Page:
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Place-shaping dimensions

What are the dimensions of Place-shaping? In this article, key points from Dr Matthew Carmona's latest work on this matter are discussed.
Collage of students working in urban design projects
© Photo by David Chapman
Public places are rarely static. They change and evolve, for various reasons – sometimes intentionally so, but also because of circumstances difficult to affect. In the book Public Places Urban Spaces: the Dimensions of Urban Design, Matthew Carmona identified eight overall dimensions that shape places. These dimensions are:

  • The temporal dimension

  • The perceptual dimension

  • The morphological dimension

  • The visual dimension

  • The social dimension

  • The functional dimension

  • The design governance dimension

  • The place production dimension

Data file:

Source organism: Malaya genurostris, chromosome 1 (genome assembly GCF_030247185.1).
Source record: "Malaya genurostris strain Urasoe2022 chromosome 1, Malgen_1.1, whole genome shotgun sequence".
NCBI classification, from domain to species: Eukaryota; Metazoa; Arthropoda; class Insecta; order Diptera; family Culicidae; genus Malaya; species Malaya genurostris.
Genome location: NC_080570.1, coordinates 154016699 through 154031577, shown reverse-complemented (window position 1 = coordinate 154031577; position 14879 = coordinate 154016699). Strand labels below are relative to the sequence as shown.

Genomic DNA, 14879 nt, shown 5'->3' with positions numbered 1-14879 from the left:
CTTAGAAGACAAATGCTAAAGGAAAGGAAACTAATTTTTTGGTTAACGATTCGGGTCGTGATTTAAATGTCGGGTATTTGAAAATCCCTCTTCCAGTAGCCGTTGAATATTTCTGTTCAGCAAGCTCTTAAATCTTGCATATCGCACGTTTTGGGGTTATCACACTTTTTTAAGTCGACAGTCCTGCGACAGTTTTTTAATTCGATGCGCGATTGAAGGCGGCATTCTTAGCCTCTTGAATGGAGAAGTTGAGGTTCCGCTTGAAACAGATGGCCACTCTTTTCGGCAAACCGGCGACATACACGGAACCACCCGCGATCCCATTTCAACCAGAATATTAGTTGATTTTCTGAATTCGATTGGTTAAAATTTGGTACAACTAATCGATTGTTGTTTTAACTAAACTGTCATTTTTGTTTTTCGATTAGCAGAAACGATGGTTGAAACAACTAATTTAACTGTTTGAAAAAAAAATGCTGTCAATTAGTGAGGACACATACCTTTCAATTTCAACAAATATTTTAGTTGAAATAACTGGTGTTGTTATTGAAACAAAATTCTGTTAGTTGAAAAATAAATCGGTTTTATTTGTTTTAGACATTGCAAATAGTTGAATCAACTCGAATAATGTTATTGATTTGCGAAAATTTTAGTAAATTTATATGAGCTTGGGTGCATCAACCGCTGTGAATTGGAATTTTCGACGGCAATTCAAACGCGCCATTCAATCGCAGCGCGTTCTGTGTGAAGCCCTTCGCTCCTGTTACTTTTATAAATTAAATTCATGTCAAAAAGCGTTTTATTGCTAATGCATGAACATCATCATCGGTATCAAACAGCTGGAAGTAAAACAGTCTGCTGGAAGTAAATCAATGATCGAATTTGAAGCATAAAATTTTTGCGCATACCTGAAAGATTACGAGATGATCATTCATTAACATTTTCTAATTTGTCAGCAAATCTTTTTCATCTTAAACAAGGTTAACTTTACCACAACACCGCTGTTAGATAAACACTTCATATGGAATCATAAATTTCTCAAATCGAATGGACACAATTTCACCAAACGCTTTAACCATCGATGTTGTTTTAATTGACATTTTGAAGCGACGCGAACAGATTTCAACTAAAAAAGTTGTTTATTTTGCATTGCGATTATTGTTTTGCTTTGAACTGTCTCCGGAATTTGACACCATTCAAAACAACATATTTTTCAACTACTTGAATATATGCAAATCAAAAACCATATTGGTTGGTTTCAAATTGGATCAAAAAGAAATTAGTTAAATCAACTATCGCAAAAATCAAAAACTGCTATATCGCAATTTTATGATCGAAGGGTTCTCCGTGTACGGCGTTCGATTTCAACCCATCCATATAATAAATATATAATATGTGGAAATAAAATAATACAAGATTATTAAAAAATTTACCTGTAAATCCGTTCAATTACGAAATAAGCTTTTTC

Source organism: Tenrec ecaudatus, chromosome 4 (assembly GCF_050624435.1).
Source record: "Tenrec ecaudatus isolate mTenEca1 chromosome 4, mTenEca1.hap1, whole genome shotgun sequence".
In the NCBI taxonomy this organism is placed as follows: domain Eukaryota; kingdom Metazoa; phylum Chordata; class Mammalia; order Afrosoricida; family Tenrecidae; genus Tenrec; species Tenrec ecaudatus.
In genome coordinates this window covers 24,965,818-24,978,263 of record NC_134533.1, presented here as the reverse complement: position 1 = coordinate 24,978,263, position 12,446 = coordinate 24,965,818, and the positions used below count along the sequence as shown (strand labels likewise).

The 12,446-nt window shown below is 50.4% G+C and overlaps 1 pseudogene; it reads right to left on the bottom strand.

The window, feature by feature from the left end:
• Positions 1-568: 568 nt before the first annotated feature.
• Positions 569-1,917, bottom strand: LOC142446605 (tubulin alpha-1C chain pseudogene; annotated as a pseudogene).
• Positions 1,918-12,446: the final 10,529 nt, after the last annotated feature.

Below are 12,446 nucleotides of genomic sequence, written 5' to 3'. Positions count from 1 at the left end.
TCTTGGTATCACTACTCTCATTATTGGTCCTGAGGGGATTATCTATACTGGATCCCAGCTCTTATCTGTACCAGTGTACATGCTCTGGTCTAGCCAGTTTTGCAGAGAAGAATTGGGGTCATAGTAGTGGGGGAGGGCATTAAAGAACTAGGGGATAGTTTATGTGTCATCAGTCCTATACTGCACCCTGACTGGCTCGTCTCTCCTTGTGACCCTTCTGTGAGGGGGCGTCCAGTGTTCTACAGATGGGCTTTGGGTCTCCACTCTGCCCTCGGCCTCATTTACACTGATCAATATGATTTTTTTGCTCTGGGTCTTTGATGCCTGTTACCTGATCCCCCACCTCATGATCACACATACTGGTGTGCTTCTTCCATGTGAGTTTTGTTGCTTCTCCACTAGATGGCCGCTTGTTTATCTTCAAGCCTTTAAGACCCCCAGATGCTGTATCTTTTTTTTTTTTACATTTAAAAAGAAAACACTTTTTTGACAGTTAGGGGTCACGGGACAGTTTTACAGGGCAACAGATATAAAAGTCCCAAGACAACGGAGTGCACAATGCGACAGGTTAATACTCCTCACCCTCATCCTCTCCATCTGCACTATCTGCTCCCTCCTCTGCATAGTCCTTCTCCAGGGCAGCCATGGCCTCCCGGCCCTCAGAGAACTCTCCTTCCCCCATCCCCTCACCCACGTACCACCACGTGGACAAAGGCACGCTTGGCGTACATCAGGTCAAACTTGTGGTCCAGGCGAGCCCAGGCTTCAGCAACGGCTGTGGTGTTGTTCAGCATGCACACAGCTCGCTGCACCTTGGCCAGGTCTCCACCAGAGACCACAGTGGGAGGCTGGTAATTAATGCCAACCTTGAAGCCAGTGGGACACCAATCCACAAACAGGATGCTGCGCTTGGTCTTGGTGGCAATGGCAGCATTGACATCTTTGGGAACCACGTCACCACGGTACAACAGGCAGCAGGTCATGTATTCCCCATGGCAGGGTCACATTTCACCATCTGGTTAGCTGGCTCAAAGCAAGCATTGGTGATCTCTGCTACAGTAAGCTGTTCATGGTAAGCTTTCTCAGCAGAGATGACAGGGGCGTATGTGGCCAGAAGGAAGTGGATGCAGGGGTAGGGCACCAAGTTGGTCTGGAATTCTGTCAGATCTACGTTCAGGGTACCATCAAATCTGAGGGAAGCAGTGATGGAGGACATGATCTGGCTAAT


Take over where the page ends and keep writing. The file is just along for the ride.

The temporal dimension includes aspects of short-term and long-term changes, and how change can be managed over time.

The perceptual dimension includes perceptions such as place image, identity, sense of place, and place differentiation through, for example, place marketing and place theming.

The morphological dimension refers to the form and form elements of built environments, such as streets, blocks, plots, buildings, and open spaces.

The visual dimension involves aspects of art and beauty, but also how different form elements can be shaped to enhance visual qualities.

The social dimension includes aspects such as public life, accessibility, safety and security, inclusion, exclusion and control of space.

The functional dimension relates to movement, mixed-use, density, micro-climate, health aspects and so on.

The design governance dimension focus on aspects such as policy and regulations, and how urban design can be established through community engagement, how to understand the local context, and tools that can be used.

The place production dimension includes how development processes work, and how stakeholders have different roles in the process.

We will continue by exploring aspects of place-shaping that is most relevant for designing better places for visitors, taking the micro-climate into account.


Carmona, Matthew (2021). Public places urban spaces: the dimensions of urban design. Third edition New York: Routledge

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